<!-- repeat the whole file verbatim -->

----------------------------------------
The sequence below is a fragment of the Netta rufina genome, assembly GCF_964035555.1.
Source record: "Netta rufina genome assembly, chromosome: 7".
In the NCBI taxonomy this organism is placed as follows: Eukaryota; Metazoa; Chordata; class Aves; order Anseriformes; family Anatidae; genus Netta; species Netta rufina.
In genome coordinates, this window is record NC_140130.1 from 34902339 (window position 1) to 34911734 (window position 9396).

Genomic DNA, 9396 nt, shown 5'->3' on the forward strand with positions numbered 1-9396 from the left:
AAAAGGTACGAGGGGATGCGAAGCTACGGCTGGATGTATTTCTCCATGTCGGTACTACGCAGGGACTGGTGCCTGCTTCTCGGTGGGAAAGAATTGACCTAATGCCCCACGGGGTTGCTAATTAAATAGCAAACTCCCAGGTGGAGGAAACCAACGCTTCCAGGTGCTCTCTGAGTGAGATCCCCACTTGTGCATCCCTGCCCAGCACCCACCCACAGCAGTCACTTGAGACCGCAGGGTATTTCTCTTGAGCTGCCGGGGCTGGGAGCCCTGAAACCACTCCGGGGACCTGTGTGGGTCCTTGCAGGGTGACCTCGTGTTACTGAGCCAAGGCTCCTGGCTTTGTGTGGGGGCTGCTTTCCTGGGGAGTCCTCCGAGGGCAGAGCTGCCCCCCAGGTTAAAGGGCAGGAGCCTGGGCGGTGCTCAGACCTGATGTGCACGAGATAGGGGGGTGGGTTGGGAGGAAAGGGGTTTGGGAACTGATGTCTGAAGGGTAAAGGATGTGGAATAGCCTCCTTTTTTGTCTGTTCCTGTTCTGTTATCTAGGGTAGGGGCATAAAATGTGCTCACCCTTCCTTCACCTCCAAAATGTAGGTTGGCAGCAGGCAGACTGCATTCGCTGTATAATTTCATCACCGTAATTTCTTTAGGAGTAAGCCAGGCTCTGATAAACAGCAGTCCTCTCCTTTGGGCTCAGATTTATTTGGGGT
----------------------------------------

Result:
The sequence below is a fragment of the Netta rufina genome, assembly GCF_964035555.1.
Source record: "Netta rufina genome assembly, chromosome: 7".
In the NCBI taxonomy this organism is placed as follows: Eukaryota; Metazoa; Chordata; class Aves; order Anseriformes; family Anatidae; genus Netta; species Netta rufina.
In genome coordinates, this window is record NC_140130.1 from 34902339 (window position 1) to 34911734 (window position 9396).

Genomic DNA, 9396 nt, shown 5'->3' on the forward strand with positions numbered 1-9396 from the left:
AAAAGGTACGAGGGGATGCGAAGCTACGGCTGGATGTATTTCTCCATGTCGGTACTACGCAGGGACTGGTGCCTGCTTCTCGGTGGGAAAGAATTGACCTAATGCCCCACGGGGTTGCTAATTAAATAGCAAACTCCCAGGTGGAGGAAACCAACGCTTCCAGGTGCTCTCTGAGTGAGATCCCCACTTGTGCATCCCTGCCCAGCACCCACCCACAGCAGTCACTTGAGACCGCAGGGTATTTCTCTTGAGCTGCCGGGGCTGGGAGCCCTGAAACCACTCCGGGGACCTGTGTGGGTCCTTGCAGGGTGACCTCGTGTTACTGAGCCAAGGCTCCTGGCTTTGTGTGGGGGCTGCTTTCCTGGGGAGTCCTCCGAGGGCAGAGCTGCCCCCCAGGTTAAAGGGCAGGAGCCTGGGCGGTGCTCAGACCTGATGTGCACGAGATAGGGGGGTGGGTTGGGAGGAAAGGGGTTTGGGAACTGATGTCTGAAGGGTAAAGGATGTGGAATAGCCTCCTTTTTTGTCTGTTCCTGTTCTGTTATCTAGGGTAGGGGCATAAAATGTGCTCACCCTTCCTTCACCTCCAAAATGTAGGTTGGCAGCAGGCAGACTGCATTCGCTGTATAATTTCATCACCGTAATTTCTTTAGGAGTAAGCCAGGCTCTGATAAACAGCAGTCCTCTCCTTTGGGCTCAGATTTATTTGGGGT